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Victorville delays vote on Cemex bill

City wants more information on land-swap bill supported by Santa Clarita

Posted: January 18, 2012 6:49 p.m.
Updated: January 18, 2012 6:49 p.m.
 


The Victorville City Council this week tabled support for a bill that would stop a large-scale gravel mine in Soledad Canyon, saying it needs more information on the bill.

Santa Clarita officials had asked the Victorville City Council to support Senate legislation aimed at halting the proposed Cemex sand and gravel mine. Santa Clarita Intergovernmental Affairs Officer Mike Murphy said it was important that the city of Victorville support the legislation.

"I think that the primary importance in terms of having the city of Victorville support the bill is that they are referenced in the legislation and they have previously supported previous legislation," Murphy said.

Sen. Barbara Boxer, D-Calif., introduced the Soledad Canyon High Desert, California Public Lands Conservation Management Act in April that would stop mining company Cemex from building a mine on 500 acres of land in Soledad Canyon. The mine would extract 56 million tons of sand and gravel over 20 years.

In exchange for banning mining in Soledad Canyon, the Bureau of Land Management would buy back the contracts it granted to Cemex in 1990 by selling BLM land outside Victorville. The proceeds from the sale would go to Cemex and for acquiring and protecting environmentally sensitive lands in the region.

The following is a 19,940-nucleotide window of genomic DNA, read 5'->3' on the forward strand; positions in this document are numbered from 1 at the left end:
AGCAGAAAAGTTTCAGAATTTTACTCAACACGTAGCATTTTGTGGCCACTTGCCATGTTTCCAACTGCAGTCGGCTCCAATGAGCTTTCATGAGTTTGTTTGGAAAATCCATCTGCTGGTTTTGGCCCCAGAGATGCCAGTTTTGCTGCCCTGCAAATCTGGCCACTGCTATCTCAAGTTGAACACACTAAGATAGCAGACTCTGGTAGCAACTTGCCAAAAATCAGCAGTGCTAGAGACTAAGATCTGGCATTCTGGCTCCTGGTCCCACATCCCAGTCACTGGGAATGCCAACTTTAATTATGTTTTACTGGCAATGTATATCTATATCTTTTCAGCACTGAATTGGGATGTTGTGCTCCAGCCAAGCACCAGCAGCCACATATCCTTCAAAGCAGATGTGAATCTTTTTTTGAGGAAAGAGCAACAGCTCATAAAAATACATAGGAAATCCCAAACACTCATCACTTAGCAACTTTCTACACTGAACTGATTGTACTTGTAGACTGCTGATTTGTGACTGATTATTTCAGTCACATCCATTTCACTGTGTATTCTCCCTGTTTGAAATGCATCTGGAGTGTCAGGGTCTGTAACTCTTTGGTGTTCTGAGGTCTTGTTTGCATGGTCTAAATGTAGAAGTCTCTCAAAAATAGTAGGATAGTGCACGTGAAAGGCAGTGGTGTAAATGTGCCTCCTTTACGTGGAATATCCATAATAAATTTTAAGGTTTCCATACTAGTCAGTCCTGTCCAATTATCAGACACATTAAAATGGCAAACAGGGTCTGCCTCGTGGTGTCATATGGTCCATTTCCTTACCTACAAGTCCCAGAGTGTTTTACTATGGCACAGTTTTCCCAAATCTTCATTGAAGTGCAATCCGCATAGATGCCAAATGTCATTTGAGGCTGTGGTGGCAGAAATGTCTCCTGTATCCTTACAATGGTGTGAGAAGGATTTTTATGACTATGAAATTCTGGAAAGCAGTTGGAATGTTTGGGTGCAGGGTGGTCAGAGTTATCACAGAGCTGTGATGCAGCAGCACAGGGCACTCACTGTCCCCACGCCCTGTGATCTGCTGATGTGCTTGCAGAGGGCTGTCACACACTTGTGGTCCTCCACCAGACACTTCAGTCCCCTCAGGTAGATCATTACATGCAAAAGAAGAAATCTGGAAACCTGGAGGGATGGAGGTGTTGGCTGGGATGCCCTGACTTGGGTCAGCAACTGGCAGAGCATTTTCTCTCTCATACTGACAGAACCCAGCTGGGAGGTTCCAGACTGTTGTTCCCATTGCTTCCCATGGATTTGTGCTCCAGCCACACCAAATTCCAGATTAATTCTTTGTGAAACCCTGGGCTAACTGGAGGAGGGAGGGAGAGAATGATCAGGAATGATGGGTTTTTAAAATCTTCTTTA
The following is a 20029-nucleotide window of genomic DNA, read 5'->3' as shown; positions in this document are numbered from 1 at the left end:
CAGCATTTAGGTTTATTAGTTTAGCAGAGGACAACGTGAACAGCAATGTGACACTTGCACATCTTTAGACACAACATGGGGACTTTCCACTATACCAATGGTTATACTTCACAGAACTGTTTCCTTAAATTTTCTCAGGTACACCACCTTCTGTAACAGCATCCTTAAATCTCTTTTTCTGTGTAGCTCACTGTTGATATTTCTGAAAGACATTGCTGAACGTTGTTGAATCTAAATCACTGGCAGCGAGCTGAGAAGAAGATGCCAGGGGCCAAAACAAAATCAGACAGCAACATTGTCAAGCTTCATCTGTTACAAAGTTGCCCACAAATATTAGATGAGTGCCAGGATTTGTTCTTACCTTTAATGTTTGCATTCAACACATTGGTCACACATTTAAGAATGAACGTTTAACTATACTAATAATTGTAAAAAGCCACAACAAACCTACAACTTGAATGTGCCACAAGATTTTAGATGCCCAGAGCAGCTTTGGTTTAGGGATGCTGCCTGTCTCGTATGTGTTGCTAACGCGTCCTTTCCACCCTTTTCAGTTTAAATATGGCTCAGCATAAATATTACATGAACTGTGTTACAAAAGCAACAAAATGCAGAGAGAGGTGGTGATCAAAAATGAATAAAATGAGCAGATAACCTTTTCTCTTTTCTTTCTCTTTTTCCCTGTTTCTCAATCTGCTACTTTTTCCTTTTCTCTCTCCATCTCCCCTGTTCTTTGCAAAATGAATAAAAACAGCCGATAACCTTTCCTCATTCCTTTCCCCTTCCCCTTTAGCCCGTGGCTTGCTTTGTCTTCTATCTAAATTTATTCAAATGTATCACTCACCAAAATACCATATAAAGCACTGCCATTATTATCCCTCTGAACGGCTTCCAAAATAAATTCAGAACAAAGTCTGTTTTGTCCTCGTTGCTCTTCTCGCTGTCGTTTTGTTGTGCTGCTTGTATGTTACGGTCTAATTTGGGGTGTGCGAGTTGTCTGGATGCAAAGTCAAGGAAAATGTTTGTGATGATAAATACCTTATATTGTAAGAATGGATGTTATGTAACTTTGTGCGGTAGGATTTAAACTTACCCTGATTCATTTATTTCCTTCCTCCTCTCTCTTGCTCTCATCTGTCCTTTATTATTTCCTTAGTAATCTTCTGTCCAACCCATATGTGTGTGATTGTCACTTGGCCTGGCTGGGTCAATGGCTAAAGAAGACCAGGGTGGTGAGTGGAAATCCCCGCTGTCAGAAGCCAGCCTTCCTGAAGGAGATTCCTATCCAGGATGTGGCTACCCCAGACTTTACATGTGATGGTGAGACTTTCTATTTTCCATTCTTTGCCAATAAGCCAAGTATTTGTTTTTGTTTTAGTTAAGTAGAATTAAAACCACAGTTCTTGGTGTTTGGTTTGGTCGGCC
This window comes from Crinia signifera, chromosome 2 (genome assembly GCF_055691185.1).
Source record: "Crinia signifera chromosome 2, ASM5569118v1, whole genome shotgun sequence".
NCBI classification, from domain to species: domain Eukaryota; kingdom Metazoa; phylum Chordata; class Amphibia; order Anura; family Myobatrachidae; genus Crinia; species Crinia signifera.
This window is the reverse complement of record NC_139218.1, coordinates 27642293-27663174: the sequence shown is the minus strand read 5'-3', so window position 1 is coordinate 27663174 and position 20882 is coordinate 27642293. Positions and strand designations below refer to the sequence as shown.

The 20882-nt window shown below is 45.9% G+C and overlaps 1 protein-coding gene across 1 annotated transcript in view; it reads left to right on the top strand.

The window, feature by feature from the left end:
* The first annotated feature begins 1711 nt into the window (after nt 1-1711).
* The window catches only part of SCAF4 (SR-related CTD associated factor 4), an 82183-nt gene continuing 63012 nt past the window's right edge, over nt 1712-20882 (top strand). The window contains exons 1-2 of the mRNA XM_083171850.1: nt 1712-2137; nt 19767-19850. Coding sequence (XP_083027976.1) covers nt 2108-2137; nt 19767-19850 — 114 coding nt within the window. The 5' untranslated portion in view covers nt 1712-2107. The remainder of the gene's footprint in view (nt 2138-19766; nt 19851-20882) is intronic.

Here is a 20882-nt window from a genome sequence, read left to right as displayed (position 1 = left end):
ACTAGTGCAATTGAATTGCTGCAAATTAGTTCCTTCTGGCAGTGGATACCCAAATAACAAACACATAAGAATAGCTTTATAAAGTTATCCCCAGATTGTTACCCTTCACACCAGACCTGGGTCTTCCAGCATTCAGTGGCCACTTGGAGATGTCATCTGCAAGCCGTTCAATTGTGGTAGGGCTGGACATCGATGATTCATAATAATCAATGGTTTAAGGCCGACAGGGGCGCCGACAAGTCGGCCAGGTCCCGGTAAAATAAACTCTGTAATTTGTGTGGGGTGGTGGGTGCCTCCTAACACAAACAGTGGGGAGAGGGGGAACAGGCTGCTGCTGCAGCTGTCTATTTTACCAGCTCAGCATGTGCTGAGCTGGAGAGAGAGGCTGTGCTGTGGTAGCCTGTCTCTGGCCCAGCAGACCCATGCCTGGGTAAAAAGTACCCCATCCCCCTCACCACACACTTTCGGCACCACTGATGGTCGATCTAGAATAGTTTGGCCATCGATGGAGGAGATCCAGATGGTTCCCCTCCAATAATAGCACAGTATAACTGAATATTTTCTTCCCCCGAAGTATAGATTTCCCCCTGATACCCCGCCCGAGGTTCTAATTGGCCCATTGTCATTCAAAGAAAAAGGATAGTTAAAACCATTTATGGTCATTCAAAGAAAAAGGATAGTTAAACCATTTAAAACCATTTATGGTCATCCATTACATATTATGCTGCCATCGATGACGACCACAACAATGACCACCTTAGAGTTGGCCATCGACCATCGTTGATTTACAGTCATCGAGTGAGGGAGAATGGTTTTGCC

The bill is currently awaiting a hearing in a subcommittee of the U.S. Senate's Energy and Natural Resources Committee.

While the city of Victorville passed a resolution in 2008 that supported a previous version of the bill that was proposed by Rep. Howard "Buck" McKeon, R-Santa Clarita, some current members of the Victorville City Council had concerns about the new bill Tuesday night.

One of their concerns was that the city would lose some of its influence in discussing what will be done with the lands once they are sold, and that the county of San Bernardino would gain more influence over the lands.

Council members were also concerned that they didn't have enough information on the differences between the previously supported McKeon bill and the one proposed by Boxer.

They asked to schedule a workshop with both cities, representatives from Boxer's office, the BLM, and both Cemex and TXI Riverside Cement - a mining company that operates in San Bernardino County that voiced concerns about the potential land swap at Tuesday's meeting.

Santa Clarita Mayor Laurie Ender, who attended the meeting on behalf of the city, said Wednesday that the city was happy to attend a workshop to answer all of Victorville's questions about the legislation.

A time for the workshop will be set at a later date.

 

 

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